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(Tech Dirt)   Ex-NSA Boss defends patenting a totally brand new, not developed on government time, cybersecurity tech that he only came up with in three months   (techdirt.com) divider line 13
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1471 clicks; posted to Geek » on 06 Aug 2014 at 5:18 PM (24 weeks ago)   |  Favorite    |   share:  Share on Twitter share via Email Share on Facebook   more»



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2014-08-06 04:04:09 PM  
I was at his retirement party and his wife's farewell party.  I got to sit through a bunch of slide shows about them.  This guy was an armor platoon leader, intelligence company commander, an intel battalion and brigade command, and he held a bunch of other staff positions.  He was never a hands on cyber guy.  He was a manager.  I think his wife even said he wasn't a huge "computer guy".  How the hell did he develop an all new cyber security system.  I call as much bullshiat as Subby does.
 
2014-08-06 05:24:36 PM  
Ex-NSA Boss.............is eager to make a dollar and a cent off selling snake oil to those who don't know any better.
 
2014-08-06 05:30:02 PM  
I think this guy would look good in orange.
 
2014-08-06 05:42:47 PM  
Next week's headline: Ex-NSA Boss Wondering Who Keeps Sending All these Pizzas To His House.
 
2014-08-06 05:47:57 PM  
Retiring officials get thrown these kinds of deals all the time. This is the American version of generals never retiring and looting money while they're on the job. You get one or the other.

Now if the Federal government truly is unhappy with him, he may suddenly find ownership of his "original works" reverting to his former employer. NSA can complain about this or not it's up to them.
 
2014-08-06 05:49:43 PM  
I think anyone buying security software from an ex-NSA guy deserves what they pay for
 
2014-08-06 05:54:31 PM  

devildog123: I was at his retirement party and his wife's farewell party.  I got to sit through a bunch of slide shows about them.  This guy was an armor platoon leader, intelligence company commander, an intel battalion and brigade command, and he held a bunch of other staff positions.  He was never a hands on cyber guy.  He was a manager.  I think his wife even said he wasn't a huge "computer guy".  How the hell did he develop an all new cyber security system.  I call as much bullshiat as Subby does.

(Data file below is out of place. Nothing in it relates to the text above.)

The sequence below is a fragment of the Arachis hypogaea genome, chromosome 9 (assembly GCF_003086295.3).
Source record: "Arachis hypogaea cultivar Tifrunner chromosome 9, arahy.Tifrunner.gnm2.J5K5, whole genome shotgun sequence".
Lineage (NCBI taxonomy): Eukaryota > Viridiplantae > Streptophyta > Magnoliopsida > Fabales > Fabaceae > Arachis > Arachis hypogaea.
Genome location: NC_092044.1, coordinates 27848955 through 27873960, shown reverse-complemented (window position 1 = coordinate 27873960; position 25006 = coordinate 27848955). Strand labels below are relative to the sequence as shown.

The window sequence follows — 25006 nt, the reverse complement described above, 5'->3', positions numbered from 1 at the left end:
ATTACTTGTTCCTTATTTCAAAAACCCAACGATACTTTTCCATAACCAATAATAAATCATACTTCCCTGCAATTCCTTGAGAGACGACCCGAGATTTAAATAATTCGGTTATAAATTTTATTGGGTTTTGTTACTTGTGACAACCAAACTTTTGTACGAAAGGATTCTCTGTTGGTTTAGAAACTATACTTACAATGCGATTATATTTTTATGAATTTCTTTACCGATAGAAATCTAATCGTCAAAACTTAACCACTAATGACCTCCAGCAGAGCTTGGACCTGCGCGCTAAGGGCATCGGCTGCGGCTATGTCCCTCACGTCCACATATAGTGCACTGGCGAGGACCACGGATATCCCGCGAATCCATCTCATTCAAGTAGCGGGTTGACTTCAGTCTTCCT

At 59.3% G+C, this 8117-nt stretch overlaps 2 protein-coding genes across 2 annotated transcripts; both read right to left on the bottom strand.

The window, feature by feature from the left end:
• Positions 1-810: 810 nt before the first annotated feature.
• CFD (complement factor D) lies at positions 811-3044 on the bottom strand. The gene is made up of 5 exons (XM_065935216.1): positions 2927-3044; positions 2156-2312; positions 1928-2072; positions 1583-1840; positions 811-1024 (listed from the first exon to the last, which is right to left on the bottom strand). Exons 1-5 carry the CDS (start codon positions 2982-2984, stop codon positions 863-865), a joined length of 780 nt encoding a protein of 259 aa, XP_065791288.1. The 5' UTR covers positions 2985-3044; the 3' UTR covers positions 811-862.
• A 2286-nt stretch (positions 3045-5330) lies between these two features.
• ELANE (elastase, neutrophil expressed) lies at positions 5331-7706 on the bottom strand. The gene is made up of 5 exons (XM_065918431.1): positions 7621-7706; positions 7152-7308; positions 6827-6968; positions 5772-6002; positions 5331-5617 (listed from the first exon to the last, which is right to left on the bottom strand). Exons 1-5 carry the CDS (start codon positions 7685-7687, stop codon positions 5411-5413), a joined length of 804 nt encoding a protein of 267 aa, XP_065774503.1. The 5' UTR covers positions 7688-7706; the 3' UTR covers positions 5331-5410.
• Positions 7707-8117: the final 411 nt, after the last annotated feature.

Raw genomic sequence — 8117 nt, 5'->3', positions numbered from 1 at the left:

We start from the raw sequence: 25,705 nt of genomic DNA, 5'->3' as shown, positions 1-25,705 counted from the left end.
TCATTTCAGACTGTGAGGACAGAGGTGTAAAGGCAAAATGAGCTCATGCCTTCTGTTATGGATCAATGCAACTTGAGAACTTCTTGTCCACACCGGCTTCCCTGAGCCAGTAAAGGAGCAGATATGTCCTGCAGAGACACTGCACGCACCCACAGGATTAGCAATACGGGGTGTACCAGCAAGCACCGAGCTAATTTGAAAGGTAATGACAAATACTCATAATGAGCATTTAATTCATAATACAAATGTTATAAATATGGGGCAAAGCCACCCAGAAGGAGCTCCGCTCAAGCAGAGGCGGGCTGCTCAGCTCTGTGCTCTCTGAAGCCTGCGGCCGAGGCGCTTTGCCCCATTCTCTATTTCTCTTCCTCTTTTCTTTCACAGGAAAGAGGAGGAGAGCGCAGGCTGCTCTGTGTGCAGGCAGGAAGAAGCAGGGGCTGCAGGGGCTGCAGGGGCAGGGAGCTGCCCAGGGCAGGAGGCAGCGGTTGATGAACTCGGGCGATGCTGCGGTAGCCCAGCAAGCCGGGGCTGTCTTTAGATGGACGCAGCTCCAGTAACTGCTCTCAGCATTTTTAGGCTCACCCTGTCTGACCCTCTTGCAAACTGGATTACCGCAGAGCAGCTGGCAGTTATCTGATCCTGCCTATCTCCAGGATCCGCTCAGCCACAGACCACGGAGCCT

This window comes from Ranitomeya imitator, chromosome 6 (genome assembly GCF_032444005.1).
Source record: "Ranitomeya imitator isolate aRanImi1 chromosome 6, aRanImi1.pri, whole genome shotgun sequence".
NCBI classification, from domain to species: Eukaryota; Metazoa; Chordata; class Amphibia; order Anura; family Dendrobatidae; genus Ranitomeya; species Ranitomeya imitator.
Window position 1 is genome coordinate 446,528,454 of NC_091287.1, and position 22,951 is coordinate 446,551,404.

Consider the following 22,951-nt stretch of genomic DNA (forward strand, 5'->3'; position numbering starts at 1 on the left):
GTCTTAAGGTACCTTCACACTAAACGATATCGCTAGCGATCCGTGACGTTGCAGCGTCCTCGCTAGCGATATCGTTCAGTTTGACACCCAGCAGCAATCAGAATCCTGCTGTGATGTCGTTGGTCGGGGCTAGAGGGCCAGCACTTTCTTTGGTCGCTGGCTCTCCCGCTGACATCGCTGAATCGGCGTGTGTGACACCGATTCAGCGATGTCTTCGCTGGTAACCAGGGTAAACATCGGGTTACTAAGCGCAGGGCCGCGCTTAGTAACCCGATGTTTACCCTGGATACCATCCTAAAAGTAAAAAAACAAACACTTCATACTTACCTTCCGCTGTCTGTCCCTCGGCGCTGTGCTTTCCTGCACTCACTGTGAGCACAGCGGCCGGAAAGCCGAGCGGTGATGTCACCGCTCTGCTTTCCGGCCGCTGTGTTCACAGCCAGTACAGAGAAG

Maybe he took night classes at Phoenix or DeVry.
 
2014-08-06 07:23:10 PM  
The software probably sees more backdoor action than anal pornography.
 
2014-08-07 01:54:15 AM  
FTA : "I'm a cyber guy"

I winced on that statement.  I cannot imagine any propeller-head, techie, hobbyist, Unix beard, CIO, engineer, specialist, analyst, or any other IT related professional that would use that phrase.
 
2014-08-07 07:50:30 AM  

muck1969: FTA : "I'm a cyber guy"

I winced on that statement.  I cannot imagine any propeller-head, techie, hobbyist, Unix beard, CIO, engineer, specialist, analyst, or any other IT related professional that would use that phrase.




As a UNIX-bearded engineer/techie/specialist/analyst I agree with you.

/My business card says "House Wizard"
 
2014-08-07 09:27:31 AM  

muck1969: FTA : "I'm a cyber guy"

I winced on that statement.  I cannot imagine any propeller-head, techie, hobbyist, Unix beard,  CIO, engineer, specialist, analyst, or any other IT related professional that would use that phrase.


The bolded part isn't really true, as that is essentially what Alexander was.

Other than that I agree, as an unbearded security guy I can attest that no one I know that's worth a damn in this field would refer to cyber anything (except for cyber-sex and then only as a throwback to old BBS, chat room, ICQ days).

Also having read a lot of his writing and those who have interviewed him, this guy wouldn't know a secure system from his asshole.   He just spouts out a lot of buzzwords and thinks that and having been in charge of guys who actually know WTF they are doing makes him an expert.